- Chocolate, coffee, and other caffeine products: Triple trouble. Chocolate can contribute to the development of pancreatitis in dogs. Symptoms of acute pancreatitis include a painful abdomen, abdominal distention, appetite loss, depression, dehydration, a hunched up posture, vomiting, diarrhea, and a yellow, greasy stool, and often, fever. Theobromine (a methylxanthine) is also found in chocolate, as well as cocoa beans and hulls (sometimes used as landscape bedding), cola, and tea. Bakers chocolate has the highest levels of methylxanthines, followed by dark chocolate, milk chocolate, and white chocolate which has the lowest levels of methylxanthines and isn't much of a toxicity concern. Caffeine is also in chocolate. It and theobromine have an effect on animals similar to people (increased breathing and heart rates, and restlessness). Toxicity signs include vomiting, diarrhea, panting, hyperactivity, restlessness, muscle tremors, increased or decreased heart rate. So how much chocolate is too much? According to www.talktothevet.com/ARTICLES/DOGS/
contains 44 mg of theobromine/oz.
contains 150 mg/oz.
Using 100 mg/kg as the toxic dose, it comes out roughly as: 1 ounce per 1 pound of body weight for milk chocolate
1 ounce per 3 pounds of body weight for semi-sweet chocolate 1 ounce per 9 pounds of body weight for Baker's chocolate.
Be careful! www.vetinfo4dogs
states I have talked to veterinarians who feel that they have seen dogs that died from heart problems, pancreatitis or other complications following chocolate ingestion even though the dogs ate less than the theoretical toxic dose.
- Grapes and Raisins: Grapes and raisins are thought to have to be consumed in large quantities to cause symptoms. In mild toxicities they cause gastroenteritis (vomiting and diarrhea) and in more severe cases, kidney failure. Sometimes there can be kidney failure without any GI signs. One known amount is 1 ounce of fruit per 2.2 pounds of body weight. Remember, raisins are concentrated grapes and a smaller amount would be more toxic.
- Macadamia Nuts: Used in cookies and candies, these nuts can cause weakness, depression, vomiting, tremors and hyperthermia (elevated temperature) in dogs. Symptoms usually appear within 12 hours of ingestion and can last from 12 to 48 hours. The toxic dose is about 0.9 grams per pound of body weight.
- Milk: Dogs and other animals don't have large amounts of the enzyme lactase which breaks down the lactose in milk. It can cause diarrhea and other digestive upsets.
- Onions and Garlic: Onions and garlic contain the toxic ingredient thiosulphate. Dogs can develop anemia if they consume a large quantity of onions. Signs of poisoning are gastroenteritis (stomach) with vomiting and diarrhea and breathlessness after a time. Poisoning happens a few days after onion consumption. Dogs can tolerate small amounts of onions without problems and a modest amount without apparent toxicity. Case reports of onion toxicity involve whole onions or a cup or more. It might be a good idea to avoid giving your dog the broth from around meat if there was a lot of onion used in the cooking. Thiosulphate can also be found in garlic, but it is less toxic and larger amounts would have to be consumed. Smaller quantities of garlic are beneficial for gastrointestinal health and its antioxidant properties. The toxic dose is unknown, but cats appear to be more sensitive than dogs and garlic is less toxic than onions.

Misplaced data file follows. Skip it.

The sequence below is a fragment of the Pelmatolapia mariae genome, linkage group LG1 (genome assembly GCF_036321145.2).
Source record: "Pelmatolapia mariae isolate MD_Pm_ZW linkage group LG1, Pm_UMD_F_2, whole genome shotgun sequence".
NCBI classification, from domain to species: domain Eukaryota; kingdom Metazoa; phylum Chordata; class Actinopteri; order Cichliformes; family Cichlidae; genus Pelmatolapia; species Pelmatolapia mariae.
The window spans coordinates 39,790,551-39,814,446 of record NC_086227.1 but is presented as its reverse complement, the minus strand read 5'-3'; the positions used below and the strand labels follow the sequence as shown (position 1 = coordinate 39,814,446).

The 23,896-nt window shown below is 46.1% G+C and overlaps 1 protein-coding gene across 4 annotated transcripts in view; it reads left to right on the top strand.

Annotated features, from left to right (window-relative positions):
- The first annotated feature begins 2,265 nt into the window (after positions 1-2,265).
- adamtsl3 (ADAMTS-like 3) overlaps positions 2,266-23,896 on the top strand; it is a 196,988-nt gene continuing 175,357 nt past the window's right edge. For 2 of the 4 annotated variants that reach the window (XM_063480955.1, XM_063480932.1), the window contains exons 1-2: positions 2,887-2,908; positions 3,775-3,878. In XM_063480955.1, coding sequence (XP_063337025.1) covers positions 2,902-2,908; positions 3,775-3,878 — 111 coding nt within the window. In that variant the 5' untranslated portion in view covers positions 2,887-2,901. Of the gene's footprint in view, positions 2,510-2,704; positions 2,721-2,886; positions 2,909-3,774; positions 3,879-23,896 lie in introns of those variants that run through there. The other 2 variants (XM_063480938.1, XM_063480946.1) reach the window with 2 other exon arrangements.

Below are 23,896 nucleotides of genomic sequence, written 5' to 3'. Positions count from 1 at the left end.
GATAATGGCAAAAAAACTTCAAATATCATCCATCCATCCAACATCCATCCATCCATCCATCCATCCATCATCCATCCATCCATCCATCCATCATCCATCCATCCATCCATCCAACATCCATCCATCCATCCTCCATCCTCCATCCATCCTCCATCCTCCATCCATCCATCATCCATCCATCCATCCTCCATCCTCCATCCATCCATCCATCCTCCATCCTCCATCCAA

- Raw Eggs and Meat: Bacteria, such as Salmonella and E. coli, can exist in raw eggs and raw or undercooked meat, leading to GI distress, diarrhea and vomiting.
- Yeast Dough/Unleavened Bread: Uncooked dough containing yeast can cause gas to accumulate in the digestive system, which can be painful. The microbes in unleavened bread dough break down the carbohydrates and produce a large amount of alcohol causing potentially severe alcohol toxicity.
Some good websites to check for common toxins are:
and theASCPA web site
Has some very good i
nformation on food, plant, and chemical toxins.
A site that describes some of the chemicals a pet may be exposed to around the house.
1) Call your vet!
If you wait for symptoms to occur, it may be too late.
2) The National Animal Poison Control Center (NAPCC)
can be reached at: 1-900-680-0000
($20 for the first 5 minutes; $2.95 for each additional minute) or 1-800-548-2423
($30 flat fee on your credit card). NOTE!
Fees may have changed.
3) Animal Poison Hotline (a joint service of the North Shore Animal League America
and PROSAR International Animal Poison Cener (IAPC) 1-888-232-8870.
Your local Poison Control Hotline
. In Pittsburgh it is 412.681.6669
5) Children's Hospital of Pgh. 24-Hour Emergency 1-800-222-1222
6.)Kansas State Veterinary Teaching Hospital 785.532.5679
Be prepared to give them as much information as you can:
- what your pet may have gotten into
- what the ingredients are
- how much was consumed
- how long ago it was
- the approximate weight of your pet